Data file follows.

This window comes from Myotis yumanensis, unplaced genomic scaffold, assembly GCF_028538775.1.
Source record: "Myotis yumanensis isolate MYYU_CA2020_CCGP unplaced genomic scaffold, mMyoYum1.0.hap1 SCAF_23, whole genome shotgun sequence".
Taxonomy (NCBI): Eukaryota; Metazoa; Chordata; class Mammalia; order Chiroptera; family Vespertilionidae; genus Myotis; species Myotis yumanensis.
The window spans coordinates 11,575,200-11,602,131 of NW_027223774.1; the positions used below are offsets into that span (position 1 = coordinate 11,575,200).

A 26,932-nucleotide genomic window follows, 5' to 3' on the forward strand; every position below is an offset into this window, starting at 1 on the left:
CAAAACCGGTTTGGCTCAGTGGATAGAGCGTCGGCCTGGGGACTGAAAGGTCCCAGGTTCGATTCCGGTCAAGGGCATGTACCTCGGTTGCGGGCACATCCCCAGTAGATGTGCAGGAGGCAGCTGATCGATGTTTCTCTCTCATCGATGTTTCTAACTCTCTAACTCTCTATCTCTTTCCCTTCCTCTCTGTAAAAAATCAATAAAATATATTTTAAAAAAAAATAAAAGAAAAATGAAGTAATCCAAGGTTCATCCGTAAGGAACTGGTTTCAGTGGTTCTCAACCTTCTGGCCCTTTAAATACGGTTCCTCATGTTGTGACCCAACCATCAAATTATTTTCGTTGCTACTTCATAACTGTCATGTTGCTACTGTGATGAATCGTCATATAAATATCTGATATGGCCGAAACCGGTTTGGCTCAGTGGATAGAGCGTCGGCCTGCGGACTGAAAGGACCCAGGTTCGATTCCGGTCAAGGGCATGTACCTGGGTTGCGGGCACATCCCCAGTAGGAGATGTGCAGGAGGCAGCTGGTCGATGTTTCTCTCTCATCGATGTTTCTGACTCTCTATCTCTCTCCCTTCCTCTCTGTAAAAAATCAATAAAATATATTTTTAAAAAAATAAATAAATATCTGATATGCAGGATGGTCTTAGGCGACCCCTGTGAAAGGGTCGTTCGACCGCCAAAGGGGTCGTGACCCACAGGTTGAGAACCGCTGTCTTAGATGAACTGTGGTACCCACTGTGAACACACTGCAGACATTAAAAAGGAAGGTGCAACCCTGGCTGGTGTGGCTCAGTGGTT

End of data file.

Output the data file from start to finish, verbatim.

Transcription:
This window comes from Myotis yumanensis, unplaced genomic scaffold, assembly GCF_028538775.1.
Source record: "Myotis yumanensis isolate MYYU_CA2020_CCGP unplaced genomic scaffold, mMyoYum1.0.hap1 SCAF_23, whole genome shotgun sequence".
Taxonomy (NCBI): Eukaryota; Metazoa; Chordata; class Mammalia; order Chiroptera; family Vespertilionidae; genus Myotis; species Myotis yumanensis.
The window spans coordinates 11,575,200-11,602,131 of NW_027223774.1; the positions used below are offsets into that span (position 1 = coordinate 11,575,200).

A 26,932-nucleotide genomic window follows, 5' to 3' on the forward strand; every position below is an offset into this window, starting at 1 on the left:
CAAAACCGGTTTGGCTCAGTGGATAGAGCGTCGGCCTGGGGACTGAAAGGTCCCAGGTTCGATTCCGGTCAAGGGCATGTACCTCGGTTGCGGGCACATCCCCAGTAGATGTGCAGGAGGCAGCTGATCGATGTTTCTCTCTCATCGATGTTTCTAACTCTCTAACTCTCTATCTCTTTCCCTTCCTCTCTGTAAAAAATCAATAAAATATATTTTAAAAAAAAATAAAAGAAAAATGAAGTAATCCAAGGTTCATCCGTAAGGAACTGGTTTCAGTGGTTCTCAACCTTCTGGCCCTTTAAATACGGTTCCTCATGTTGTGACCCAACCATCAAATTATTTTCGTTGCTACTTCATAACTGTCATGTTGCTACTGTGATGAATCGTCATATAAATATCTGATATGGCCGAAACCGGTTTGGCTCAGTGGATAGAGCGTCGGCCTGCGGACTGAAAGGACCCAGGTTCGATTCCGGTCAAGGGCATGTACCTGGGTTGCGGGCACATCCCCAGTAGGAGATGTGCAGGAGGCAGCTGGTCGATGTTTCTCTCTCATCGATGTTTCTGACTCTCTATCTCTCTCCCTTCCTCTCTGTAAAAAATCAATAAAATATATTTTTAAAAAAATAAATAAATATCTGATATGCAGGATGGTCTTAGGCGACCCCTGTGAAAGGGTCGTTCGACCGCCAAAGGGGTCGTGACCCACAGGTTGAGAACCGCTGTCTTAGATGAACTGTGGTACCCACTGTGAACACACTGCAGACATTAAAAAGGAAGGTGCAACCCTGGCTGGTGTGGCTCAGTGGTT